The National Academies

TCRP B-23 [Completed]

Resource Requirements for Demand-Responsive Transportation Services

  Project Data
Funds: $249,971
Research Agency: Northwestern University Transportation Center
Principal Investigator: Barry L. Nelson and Joseph L. Schofer
Effective Date: 12/1/2000
Completion Date: 8/30/2003

Demand-responsive transportation , which is currently provided throughout the United States as specialized transportation for elderly and disabled persons, increasingly is also provided to the general public, particularly in areas with lower densities or lower levels of demand. Despite the widespread availability of these services, there is no generally accepted procedure to determine the resources required to serve different levels of demand or to provide different levels of service in a specific service area. Resource requirements for fixed-route, fixed-schedule public transportation service are determined either by demand (e.g., peak-load-point volumes) or by policy (e.g., 30-minute headways in mid-day hours). Once the route and service frequency are established, it is relatively easy to compute the resources required to operate fixed-route, fixed-schedule service (i.e., driver pay hours, vehicle miles, vehicle hours, and number of buses). However, for demand-responsive transportation, the problem of estimating resource requirements is far more complex.

This research project will (a) determine the parameters that most influence resource requirements for demand-responsive transportation and (b) quantify the relationship between these parameters and the resource requirements. The following parameters are considered to be important in this research project:

· Size of the service area;
· Street pattern;
· Population;
· Ridership levels (and characteristics);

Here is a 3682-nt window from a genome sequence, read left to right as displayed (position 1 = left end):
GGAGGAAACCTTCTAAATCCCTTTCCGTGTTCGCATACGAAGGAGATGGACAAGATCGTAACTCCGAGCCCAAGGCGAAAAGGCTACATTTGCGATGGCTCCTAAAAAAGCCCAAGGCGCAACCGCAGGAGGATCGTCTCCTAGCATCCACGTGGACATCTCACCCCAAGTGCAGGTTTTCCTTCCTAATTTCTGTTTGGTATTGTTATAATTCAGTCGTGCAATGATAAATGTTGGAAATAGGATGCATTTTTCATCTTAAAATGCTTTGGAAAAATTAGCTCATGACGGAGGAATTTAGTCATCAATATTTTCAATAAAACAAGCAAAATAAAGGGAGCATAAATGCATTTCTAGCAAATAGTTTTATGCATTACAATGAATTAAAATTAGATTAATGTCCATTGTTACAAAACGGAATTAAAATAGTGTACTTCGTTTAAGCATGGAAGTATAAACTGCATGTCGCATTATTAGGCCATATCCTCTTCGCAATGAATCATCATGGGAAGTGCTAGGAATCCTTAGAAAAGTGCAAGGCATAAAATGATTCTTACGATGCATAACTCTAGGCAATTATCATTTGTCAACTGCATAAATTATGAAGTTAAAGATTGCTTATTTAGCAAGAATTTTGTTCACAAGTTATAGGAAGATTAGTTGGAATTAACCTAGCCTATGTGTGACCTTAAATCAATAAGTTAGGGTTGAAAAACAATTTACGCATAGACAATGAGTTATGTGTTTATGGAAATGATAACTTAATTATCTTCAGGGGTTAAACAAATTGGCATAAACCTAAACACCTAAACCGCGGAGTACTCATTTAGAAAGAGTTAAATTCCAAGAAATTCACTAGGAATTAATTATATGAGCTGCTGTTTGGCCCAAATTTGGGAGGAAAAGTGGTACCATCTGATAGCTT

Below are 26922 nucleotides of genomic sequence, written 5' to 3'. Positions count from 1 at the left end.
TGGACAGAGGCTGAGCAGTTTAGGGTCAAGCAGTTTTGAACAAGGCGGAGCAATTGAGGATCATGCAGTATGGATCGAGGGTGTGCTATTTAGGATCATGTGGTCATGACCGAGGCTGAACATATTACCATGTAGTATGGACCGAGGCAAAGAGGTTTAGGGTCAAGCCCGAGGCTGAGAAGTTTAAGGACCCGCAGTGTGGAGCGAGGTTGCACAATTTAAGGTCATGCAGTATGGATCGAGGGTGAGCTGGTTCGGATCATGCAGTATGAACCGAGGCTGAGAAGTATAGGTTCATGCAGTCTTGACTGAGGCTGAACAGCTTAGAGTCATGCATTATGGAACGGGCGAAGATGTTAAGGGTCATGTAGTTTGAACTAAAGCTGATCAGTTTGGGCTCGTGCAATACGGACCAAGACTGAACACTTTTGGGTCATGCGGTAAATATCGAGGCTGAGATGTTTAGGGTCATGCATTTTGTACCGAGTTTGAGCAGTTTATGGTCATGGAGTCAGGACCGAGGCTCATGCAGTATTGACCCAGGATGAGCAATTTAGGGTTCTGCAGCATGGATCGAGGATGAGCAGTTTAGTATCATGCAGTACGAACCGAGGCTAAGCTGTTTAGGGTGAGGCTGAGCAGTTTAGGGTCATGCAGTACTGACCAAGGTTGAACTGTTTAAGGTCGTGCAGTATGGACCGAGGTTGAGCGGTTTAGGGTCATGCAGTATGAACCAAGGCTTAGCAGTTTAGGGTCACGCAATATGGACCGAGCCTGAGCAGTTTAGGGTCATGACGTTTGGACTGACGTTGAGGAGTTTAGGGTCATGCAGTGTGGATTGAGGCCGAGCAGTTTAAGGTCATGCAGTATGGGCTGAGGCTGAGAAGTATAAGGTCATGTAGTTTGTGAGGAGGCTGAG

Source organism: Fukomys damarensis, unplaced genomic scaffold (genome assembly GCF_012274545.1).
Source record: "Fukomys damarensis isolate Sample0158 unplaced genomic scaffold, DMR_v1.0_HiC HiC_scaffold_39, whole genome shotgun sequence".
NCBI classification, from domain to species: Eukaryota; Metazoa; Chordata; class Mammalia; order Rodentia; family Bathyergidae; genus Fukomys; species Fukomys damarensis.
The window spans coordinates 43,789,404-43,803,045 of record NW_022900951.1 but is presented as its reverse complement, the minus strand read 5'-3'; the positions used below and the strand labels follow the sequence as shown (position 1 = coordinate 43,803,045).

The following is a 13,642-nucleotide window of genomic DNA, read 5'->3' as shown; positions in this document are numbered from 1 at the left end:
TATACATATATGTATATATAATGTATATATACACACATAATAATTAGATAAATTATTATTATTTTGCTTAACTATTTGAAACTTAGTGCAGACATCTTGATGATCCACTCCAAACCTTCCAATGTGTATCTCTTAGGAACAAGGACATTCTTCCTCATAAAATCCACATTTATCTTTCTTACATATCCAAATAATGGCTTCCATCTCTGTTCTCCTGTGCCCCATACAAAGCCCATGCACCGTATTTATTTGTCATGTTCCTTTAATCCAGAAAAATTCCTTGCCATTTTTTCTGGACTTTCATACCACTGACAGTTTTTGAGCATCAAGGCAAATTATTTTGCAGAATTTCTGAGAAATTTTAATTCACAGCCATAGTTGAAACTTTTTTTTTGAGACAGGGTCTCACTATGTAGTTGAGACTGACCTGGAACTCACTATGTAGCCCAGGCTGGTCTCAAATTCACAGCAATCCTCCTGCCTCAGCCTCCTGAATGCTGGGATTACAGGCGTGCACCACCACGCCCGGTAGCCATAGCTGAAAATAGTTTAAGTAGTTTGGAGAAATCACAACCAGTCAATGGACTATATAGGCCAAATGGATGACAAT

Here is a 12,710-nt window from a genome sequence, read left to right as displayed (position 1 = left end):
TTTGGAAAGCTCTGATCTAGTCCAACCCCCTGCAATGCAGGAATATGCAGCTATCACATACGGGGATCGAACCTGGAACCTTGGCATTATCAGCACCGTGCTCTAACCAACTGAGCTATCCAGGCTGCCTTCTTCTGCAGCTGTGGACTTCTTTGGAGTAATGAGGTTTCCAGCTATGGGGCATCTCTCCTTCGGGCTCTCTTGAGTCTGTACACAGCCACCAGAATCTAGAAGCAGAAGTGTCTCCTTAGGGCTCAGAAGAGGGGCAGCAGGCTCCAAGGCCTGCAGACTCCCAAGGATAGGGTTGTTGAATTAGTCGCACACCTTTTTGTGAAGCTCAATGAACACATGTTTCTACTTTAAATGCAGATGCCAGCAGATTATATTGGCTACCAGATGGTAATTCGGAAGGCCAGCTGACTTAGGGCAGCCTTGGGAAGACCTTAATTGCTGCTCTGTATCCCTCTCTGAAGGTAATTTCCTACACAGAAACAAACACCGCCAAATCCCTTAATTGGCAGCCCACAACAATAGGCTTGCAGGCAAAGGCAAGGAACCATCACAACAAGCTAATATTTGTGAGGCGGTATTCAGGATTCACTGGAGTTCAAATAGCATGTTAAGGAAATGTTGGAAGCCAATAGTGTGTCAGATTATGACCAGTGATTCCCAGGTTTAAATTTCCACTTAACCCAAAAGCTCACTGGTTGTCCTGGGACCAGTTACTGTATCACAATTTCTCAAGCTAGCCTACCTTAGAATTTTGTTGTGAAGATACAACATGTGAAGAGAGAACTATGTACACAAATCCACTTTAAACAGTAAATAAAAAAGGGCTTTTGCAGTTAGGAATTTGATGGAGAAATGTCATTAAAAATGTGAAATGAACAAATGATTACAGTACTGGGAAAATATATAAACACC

· Response time ( i.e., advance reservation time);
· Service type (point to point, curb to curb, or door to door);
· Dwell time at each stop (passenger assistance time, based on passenger needs);
· Trip duration;
· Demand distribution (both by time and by geography);
· Percent standing orders;
· Environmental conditions;
· Pick-up time window;
· Quality of the driver communication system;
· Dispatch, routing and scheduling system; and
· Vehicle location system.

The research should build on the experience of transit agencies (such as the Tidewater Transportation District Commission, Pace Suburban Transit, Fort Worth Transportation Authority, and Hamilton, Ohio) and consider the state-of-the-art methodologies used in public transportation and in other industries. The product should be applicable in urban, suburban, and rural communities.

The objective of this project is to develop a methodology to determine the resources required (i.e., vehicles and vehicle service hours) to provide demand-responsive transportation for different levels of demand and different levels of service in a given service area. (See Note A for definition of demand-responsive transportation for purposes of this project.) Localities may then calculate the associated costs to provide the services.

Status: This report is published as TCRP Report 98: Resource Requirements for Demand-Responsive Transportation Services.

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